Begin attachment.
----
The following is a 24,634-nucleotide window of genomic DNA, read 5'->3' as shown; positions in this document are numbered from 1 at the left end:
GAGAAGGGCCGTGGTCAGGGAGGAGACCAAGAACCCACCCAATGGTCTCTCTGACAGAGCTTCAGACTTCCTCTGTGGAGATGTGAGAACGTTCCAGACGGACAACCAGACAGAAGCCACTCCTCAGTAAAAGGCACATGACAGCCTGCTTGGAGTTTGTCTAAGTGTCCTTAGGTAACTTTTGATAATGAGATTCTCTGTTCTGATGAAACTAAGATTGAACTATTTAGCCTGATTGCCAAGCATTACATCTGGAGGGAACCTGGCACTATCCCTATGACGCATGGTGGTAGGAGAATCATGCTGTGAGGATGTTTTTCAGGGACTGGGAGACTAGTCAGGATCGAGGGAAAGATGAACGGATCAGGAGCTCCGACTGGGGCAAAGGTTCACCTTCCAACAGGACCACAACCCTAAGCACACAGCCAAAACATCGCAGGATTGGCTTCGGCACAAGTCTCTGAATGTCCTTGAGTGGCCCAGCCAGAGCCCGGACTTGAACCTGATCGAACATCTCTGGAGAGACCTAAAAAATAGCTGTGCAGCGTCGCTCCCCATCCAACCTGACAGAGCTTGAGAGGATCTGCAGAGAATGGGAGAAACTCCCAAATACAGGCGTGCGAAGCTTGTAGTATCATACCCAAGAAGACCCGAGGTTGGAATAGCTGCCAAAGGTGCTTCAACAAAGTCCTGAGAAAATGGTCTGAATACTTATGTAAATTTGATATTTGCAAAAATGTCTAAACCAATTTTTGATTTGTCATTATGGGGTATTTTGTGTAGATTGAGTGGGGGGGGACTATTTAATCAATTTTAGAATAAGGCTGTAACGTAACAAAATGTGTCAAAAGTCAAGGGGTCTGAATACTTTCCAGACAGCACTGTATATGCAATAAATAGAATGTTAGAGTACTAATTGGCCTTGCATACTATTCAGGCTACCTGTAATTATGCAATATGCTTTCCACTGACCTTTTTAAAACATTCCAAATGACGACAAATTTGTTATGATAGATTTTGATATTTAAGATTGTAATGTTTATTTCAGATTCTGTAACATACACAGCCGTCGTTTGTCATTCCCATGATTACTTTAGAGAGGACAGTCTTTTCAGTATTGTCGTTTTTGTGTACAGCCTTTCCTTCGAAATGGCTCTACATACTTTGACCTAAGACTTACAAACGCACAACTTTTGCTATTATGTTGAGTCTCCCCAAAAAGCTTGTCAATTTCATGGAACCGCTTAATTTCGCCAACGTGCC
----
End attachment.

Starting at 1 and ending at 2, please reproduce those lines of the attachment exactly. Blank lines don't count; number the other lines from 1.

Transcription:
The following is a 24,634-nucleotide window of genomic DNA, read 5'->3' as shown; positions in this document are numbered from 1 at the left end:
GAGAAGGGCCGTGGTCAGGGAGGAGACCAAGAACCCACCCAATGGTCTCTCTGACAGAGCTTCAGACTTCCTCTGTGGAGATGTGAGAACGTTCCAGACGGACAACCAGACAGAAGCCACTCCTCAGTAAAAGGCACATGACAGCCTGCTTGGAGTTTGTCTAAGTGTCCTTAGGTAACTTTTGATAATGAGATTCTCTGTTCTGATGAAACTAAGATTGAACTATTTAGCCTGATTGCCAAGCATTACATCTGGAGGGAACCTGGCACTATCCCTATGACGCATGGTGGTAGGAGAATCATGCTGTGAGGATGTTTTTCAGGGACTGGGAGACTAGTCAGGATCGAGGGAAAGATGAACGGATCAGGAGCTCCGACTGGGGCAAAGGTTCACCTTCCAACAGGACCACAACCCTAAGCACACAGCCAAAACATCGCAGGATTGGCTTCGGCACAAGTCTCTGAATGTCCTTGAGTGGCCCAGCCAGAGCCCGGACTTGAACCTGATCGAACATCTCTGGAGAGACCTAAAAAATAGCTGTGCAGCGTCGCTCCCCATCCAACCTGACAGAGCTTGAGAGGATCTGCAGAGAATGGGAGAAACTCCCAAATACAGGCGTGCGAAGCTTGTAGTATCATACCCAAGAAGACCCGAGGTTGGAATAGCTGCCAAAGGTGCTTCAACAAAGTCCTGAGAAAATGGTCTGAATACTTATGTAAATTTGATATTTGCAAAAATGTCTAAACCAATTTTTGATTTGTCATTATGGGGTATTTTGTGTAGATTGAGTGGGGGGGGACTATTTAATCAATTTTAGAATAAGGCTGTAACGTAACAAAATGTGTCAAAAGTCAAGGGGTCTGAATACTTTCCAGACAGCACTGTATATGCAATAAATAGAATGTTAGAGTACTAATTGGCCTTGCATACTATTCAGGCTACCTGTAATTATGCAATATGCTTTCCACTGACCTTTTTAAAACATTCCAAATGACGACAAATTTGTTATGATAGATTTTGATATTTAAGATTGTAATGTTTATTTCAGATTCTGTAACATACACAGCCGTCGTTTGTCATTCCCATGATTACTTTAGAGAGGACAGTCTTTTCAGTATTGTCGTTTTTGTGTACAGCCTTTCCTTCGAAATGGCTCTACATACTTTGACCTAAGACTTACAAACGCACAACTTTTGCTATTATGTTGAGTCTCCCCAAAAAGCTTGTCAATTTCATGGAACCGCTTAATTTCGCCAACGTGCC